Despite appearances, the graph above has two lines. If you look really closely, you can see a second color peeking out here and there. And what two series are these that track each other so closely? One is the daily price of gold in London as of 10:30 a.m. The other is also the daily price of gold in London but as of 3 p.m. You’d expect these prices to be very close to each other, but let’s graph the percentage change between the price at 10:30 a.m. and 3 p.m. to see exactly how similar they are.
In fact, what we have here is a fairly volatile series.* Many of these price changes, which occur within 4.5 hours of each other, are in the range of 1% to 2%. Some even more. This rate of change is about the same as the rate of inflation in the U.S. Such changes in commodity prices aren’t uncommon, of course, even if trading occurs around the clock on world markets. The London market is open 8 a.m. to 5 p.m. (London time). These series are just snapshots during part of that time, but market activity continues in a similar fashion at other times and elsewhere.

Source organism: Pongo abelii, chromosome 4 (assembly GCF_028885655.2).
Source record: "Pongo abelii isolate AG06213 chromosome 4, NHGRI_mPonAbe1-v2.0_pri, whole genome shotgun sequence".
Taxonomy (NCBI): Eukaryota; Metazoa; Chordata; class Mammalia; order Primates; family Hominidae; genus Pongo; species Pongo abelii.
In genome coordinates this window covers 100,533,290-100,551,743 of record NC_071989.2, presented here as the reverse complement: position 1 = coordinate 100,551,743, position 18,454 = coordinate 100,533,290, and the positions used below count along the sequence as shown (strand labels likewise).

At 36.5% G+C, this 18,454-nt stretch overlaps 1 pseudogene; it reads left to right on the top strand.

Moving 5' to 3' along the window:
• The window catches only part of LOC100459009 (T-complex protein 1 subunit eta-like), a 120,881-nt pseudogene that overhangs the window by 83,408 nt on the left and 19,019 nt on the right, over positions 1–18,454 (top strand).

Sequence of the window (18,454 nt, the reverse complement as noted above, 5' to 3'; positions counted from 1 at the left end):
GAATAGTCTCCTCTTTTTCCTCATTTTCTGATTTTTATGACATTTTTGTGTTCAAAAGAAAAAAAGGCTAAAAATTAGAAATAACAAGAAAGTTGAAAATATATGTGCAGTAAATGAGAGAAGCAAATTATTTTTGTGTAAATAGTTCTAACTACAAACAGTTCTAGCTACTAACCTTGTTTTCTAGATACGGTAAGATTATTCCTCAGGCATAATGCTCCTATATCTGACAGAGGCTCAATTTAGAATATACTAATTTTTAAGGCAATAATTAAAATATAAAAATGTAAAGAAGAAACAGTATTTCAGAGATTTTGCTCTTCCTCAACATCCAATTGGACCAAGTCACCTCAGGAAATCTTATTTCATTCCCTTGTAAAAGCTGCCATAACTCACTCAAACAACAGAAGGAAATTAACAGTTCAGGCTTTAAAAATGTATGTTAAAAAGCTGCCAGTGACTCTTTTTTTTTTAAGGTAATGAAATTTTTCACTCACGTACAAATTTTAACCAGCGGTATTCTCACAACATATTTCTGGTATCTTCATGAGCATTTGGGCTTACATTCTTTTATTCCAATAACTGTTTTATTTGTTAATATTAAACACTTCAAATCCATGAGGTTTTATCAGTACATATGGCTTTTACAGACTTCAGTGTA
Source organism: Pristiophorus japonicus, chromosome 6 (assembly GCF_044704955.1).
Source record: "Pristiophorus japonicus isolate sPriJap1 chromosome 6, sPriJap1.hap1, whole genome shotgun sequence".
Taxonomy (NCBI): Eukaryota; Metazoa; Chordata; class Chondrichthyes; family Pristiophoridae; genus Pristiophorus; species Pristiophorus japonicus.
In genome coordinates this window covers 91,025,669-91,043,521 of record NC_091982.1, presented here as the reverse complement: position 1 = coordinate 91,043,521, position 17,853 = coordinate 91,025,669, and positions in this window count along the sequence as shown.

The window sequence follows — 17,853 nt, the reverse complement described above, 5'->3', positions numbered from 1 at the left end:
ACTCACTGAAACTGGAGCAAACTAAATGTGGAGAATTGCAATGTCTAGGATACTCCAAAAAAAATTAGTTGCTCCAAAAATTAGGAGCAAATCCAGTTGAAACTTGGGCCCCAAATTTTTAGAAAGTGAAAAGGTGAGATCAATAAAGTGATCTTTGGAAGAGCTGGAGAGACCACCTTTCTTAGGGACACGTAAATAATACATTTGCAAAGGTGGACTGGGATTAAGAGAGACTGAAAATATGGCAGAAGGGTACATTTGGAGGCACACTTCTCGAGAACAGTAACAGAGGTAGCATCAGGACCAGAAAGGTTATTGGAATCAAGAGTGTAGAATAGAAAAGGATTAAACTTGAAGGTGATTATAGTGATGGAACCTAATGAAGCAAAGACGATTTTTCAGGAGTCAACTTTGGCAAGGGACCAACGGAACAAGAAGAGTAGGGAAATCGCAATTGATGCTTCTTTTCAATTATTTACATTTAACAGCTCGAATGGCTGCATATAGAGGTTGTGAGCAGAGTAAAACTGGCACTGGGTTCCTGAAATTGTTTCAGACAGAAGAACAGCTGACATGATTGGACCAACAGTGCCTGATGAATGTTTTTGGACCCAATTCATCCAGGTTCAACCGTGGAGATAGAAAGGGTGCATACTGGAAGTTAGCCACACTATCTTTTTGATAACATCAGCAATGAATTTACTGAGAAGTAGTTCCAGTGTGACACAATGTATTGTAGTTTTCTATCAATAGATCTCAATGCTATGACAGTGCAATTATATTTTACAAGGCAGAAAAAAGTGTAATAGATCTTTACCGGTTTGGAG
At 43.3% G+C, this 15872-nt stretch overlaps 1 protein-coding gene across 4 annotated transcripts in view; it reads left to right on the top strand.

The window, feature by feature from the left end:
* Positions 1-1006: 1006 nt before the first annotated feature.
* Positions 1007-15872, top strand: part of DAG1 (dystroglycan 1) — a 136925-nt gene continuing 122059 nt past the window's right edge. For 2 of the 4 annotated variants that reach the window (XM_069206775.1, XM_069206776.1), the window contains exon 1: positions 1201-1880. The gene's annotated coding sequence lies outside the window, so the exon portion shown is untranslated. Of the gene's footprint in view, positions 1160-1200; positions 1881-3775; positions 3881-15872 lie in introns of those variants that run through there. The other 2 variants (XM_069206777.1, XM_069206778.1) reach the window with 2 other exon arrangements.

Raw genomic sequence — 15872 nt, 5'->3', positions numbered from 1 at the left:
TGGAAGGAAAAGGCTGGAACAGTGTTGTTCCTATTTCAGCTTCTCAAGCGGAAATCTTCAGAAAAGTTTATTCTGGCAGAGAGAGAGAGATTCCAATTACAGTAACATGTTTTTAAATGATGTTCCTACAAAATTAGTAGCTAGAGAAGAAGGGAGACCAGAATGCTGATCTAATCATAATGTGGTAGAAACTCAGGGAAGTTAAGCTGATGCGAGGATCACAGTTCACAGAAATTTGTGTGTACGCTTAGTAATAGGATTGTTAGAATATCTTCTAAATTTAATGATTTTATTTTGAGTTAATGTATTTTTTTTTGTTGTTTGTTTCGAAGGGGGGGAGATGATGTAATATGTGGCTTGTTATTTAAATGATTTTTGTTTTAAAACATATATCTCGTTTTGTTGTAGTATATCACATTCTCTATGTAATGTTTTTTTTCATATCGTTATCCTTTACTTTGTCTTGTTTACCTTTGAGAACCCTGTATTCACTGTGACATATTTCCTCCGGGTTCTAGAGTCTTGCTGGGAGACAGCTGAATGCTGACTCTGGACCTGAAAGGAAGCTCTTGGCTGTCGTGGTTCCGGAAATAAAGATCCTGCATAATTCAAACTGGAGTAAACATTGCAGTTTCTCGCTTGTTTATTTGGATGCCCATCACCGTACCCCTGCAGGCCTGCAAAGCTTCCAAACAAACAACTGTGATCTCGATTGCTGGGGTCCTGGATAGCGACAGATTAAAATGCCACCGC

How these graphs were created: Search for “gold” and the two series should be among the first choices. Select them and click on “Add to Graph.” For the second graph, start with the first one and use the “Edit Graph” panel to make adjustments: Open the tab for the second series and delete it (click on the trashcan). Then, in the tab for the first series, search for and add the second series and then apply formula (b-a)/a*100.
* NOTE: Because there are many daily observations for the period shown, the graph offers only a sample of them. To see the details, just shorten the sample time.
Suggested by Christian Zimmermann.